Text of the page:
If by the mere force of numbers a majority should deprive a minority of any clearly written constitutional right, it might, in a moral point of view, justify revolution.

- Abraham Lincoln

Buy Foreign? Or Pay 12,000 Not To Work!

Another reason not to buy Ford, GM or Chrysler?

Naturally, boulder evasion means that GM is deeply and broadly into cost cutting: It is closing plants to kill its excess capacity, terminating many thousands of people, negotiating with the UAW to free itself at least partially from the nearly un-American JOBS bank, in which laid-off union members get paid for not working. How many people are in the JOBS bank? Analysts ask that repeatedly and are refused an answer, probably because GM thinks nothing can be gained by hanging a number out there that Wall Street and the press can beam their attention on. But Sean McAlinden, chief economist of the Center for Automotive Research, thinks there were 5,200 employees in the JOBS bank at the end of 2005. He figures the annual cost of each to GM is at least $100,000. [Read]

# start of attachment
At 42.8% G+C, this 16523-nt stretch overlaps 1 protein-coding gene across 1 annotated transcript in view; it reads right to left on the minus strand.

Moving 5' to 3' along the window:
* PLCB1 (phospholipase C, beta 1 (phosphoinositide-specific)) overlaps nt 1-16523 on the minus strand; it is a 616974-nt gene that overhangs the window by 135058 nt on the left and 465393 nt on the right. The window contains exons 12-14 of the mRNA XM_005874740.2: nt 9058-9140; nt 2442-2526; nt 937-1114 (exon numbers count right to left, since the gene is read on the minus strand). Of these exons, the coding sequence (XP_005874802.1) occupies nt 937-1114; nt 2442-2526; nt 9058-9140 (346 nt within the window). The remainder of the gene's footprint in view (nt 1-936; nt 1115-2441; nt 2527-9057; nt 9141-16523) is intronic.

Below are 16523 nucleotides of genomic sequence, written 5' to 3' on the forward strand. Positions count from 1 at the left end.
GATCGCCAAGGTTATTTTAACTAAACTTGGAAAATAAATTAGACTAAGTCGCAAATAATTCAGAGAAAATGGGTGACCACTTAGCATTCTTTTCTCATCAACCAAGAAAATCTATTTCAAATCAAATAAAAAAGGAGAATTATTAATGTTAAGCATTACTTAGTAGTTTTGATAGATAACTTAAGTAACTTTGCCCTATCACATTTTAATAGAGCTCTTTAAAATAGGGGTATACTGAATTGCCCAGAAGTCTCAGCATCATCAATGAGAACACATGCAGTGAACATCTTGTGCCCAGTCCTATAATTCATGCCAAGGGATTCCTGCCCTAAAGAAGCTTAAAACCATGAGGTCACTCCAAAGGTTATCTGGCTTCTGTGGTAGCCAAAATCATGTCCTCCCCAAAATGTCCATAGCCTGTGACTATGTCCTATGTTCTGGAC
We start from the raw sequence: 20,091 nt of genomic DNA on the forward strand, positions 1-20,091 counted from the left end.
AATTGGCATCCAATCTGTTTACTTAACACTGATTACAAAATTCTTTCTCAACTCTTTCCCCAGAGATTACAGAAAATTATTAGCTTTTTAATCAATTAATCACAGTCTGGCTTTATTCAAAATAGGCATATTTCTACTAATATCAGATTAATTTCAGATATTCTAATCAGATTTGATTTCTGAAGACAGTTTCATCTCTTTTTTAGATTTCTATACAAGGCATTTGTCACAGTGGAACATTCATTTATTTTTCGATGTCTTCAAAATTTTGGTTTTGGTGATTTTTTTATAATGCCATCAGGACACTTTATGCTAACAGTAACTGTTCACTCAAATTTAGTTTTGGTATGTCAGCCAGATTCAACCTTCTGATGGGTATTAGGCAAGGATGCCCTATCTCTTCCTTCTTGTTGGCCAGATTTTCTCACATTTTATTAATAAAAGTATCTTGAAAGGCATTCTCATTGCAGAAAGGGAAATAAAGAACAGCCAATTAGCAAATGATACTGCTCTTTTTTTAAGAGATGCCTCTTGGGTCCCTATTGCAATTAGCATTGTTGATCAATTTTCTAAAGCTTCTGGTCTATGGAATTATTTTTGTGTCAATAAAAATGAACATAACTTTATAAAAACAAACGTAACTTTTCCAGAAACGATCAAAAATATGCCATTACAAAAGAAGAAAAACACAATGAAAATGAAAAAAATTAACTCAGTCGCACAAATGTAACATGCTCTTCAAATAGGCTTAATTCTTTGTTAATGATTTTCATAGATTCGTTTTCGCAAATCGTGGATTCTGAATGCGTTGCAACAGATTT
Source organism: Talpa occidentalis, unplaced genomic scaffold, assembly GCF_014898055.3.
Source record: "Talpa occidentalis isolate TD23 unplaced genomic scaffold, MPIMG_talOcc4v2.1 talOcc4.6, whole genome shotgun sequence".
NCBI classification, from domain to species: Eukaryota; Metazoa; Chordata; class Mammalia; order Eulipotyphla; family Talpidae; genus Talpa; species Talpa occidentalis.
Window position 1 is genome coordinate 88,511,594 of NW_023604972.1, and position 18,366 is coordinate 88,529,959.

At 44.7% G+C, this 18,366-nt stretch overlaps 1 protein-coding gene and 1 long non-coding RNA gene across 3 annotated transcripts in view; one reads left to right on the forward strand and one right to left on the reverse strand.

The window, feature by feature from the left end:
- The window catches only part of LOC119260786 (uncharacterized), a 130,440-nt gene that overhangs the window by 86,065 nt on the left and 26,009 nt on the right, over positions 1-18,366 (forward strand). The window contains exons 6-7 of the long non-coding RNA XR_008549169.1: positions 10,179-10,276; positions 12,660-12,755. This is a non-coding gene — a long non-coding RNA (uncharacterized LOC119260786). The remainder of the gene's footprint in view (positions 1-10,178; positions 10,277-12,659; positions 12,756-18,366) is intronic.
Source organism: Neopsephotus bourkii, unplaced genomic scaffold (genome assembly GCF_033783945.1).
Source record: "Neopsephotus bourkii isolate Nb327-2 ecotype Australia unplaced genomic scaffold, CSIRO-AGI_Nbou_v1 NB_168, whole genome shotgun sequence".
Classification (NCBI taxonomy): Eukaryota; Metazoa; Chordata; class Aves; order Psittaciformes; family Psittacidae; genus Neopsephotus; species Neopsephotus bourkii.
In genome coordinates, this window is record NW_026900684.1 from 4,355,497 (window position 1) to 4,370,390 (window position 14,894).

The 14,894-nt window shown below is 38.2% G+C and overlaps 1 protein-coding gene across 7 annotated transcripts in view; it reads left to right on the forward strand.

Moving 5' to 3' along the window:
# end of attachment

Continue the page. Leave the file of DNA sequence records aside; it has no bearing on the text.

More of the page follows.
At an annual cost of over $500 million dollars to GM alone, these US automakers pay workers who do not work? Buy American, Support Socialism? In total, more than 12,000 in JOBS Bank:

Ken Pool is making good money. On weekdays, he shows up at 7 a.m. at Ford Motor Co.'s Michigan Truck Plant in Wayne, signs in, and then starts working -- on a crossword puzzle. Pool hates the monotony, but the pay is good: more than $31 an hour, plus benefits.

"We just go in and play crossword puzzles, watch videos that someone brings in or read the newspaper," he says. "Otherwise, I've just sat."

Pool is one of more than 12,000 American autoworkers who, instead of installing windshields or bending sheet metal, spend their days counting the hours in a jobs bank set up by Detroit automakers and Delphi Corp. as part of an extraordinary job security agreement with the United Auto Workers union.

This is why unions die; they kill the golden goose.

posted at 11:46:51 on 02/09/06 by clearpolitics - Category: Economics - [Permalink]

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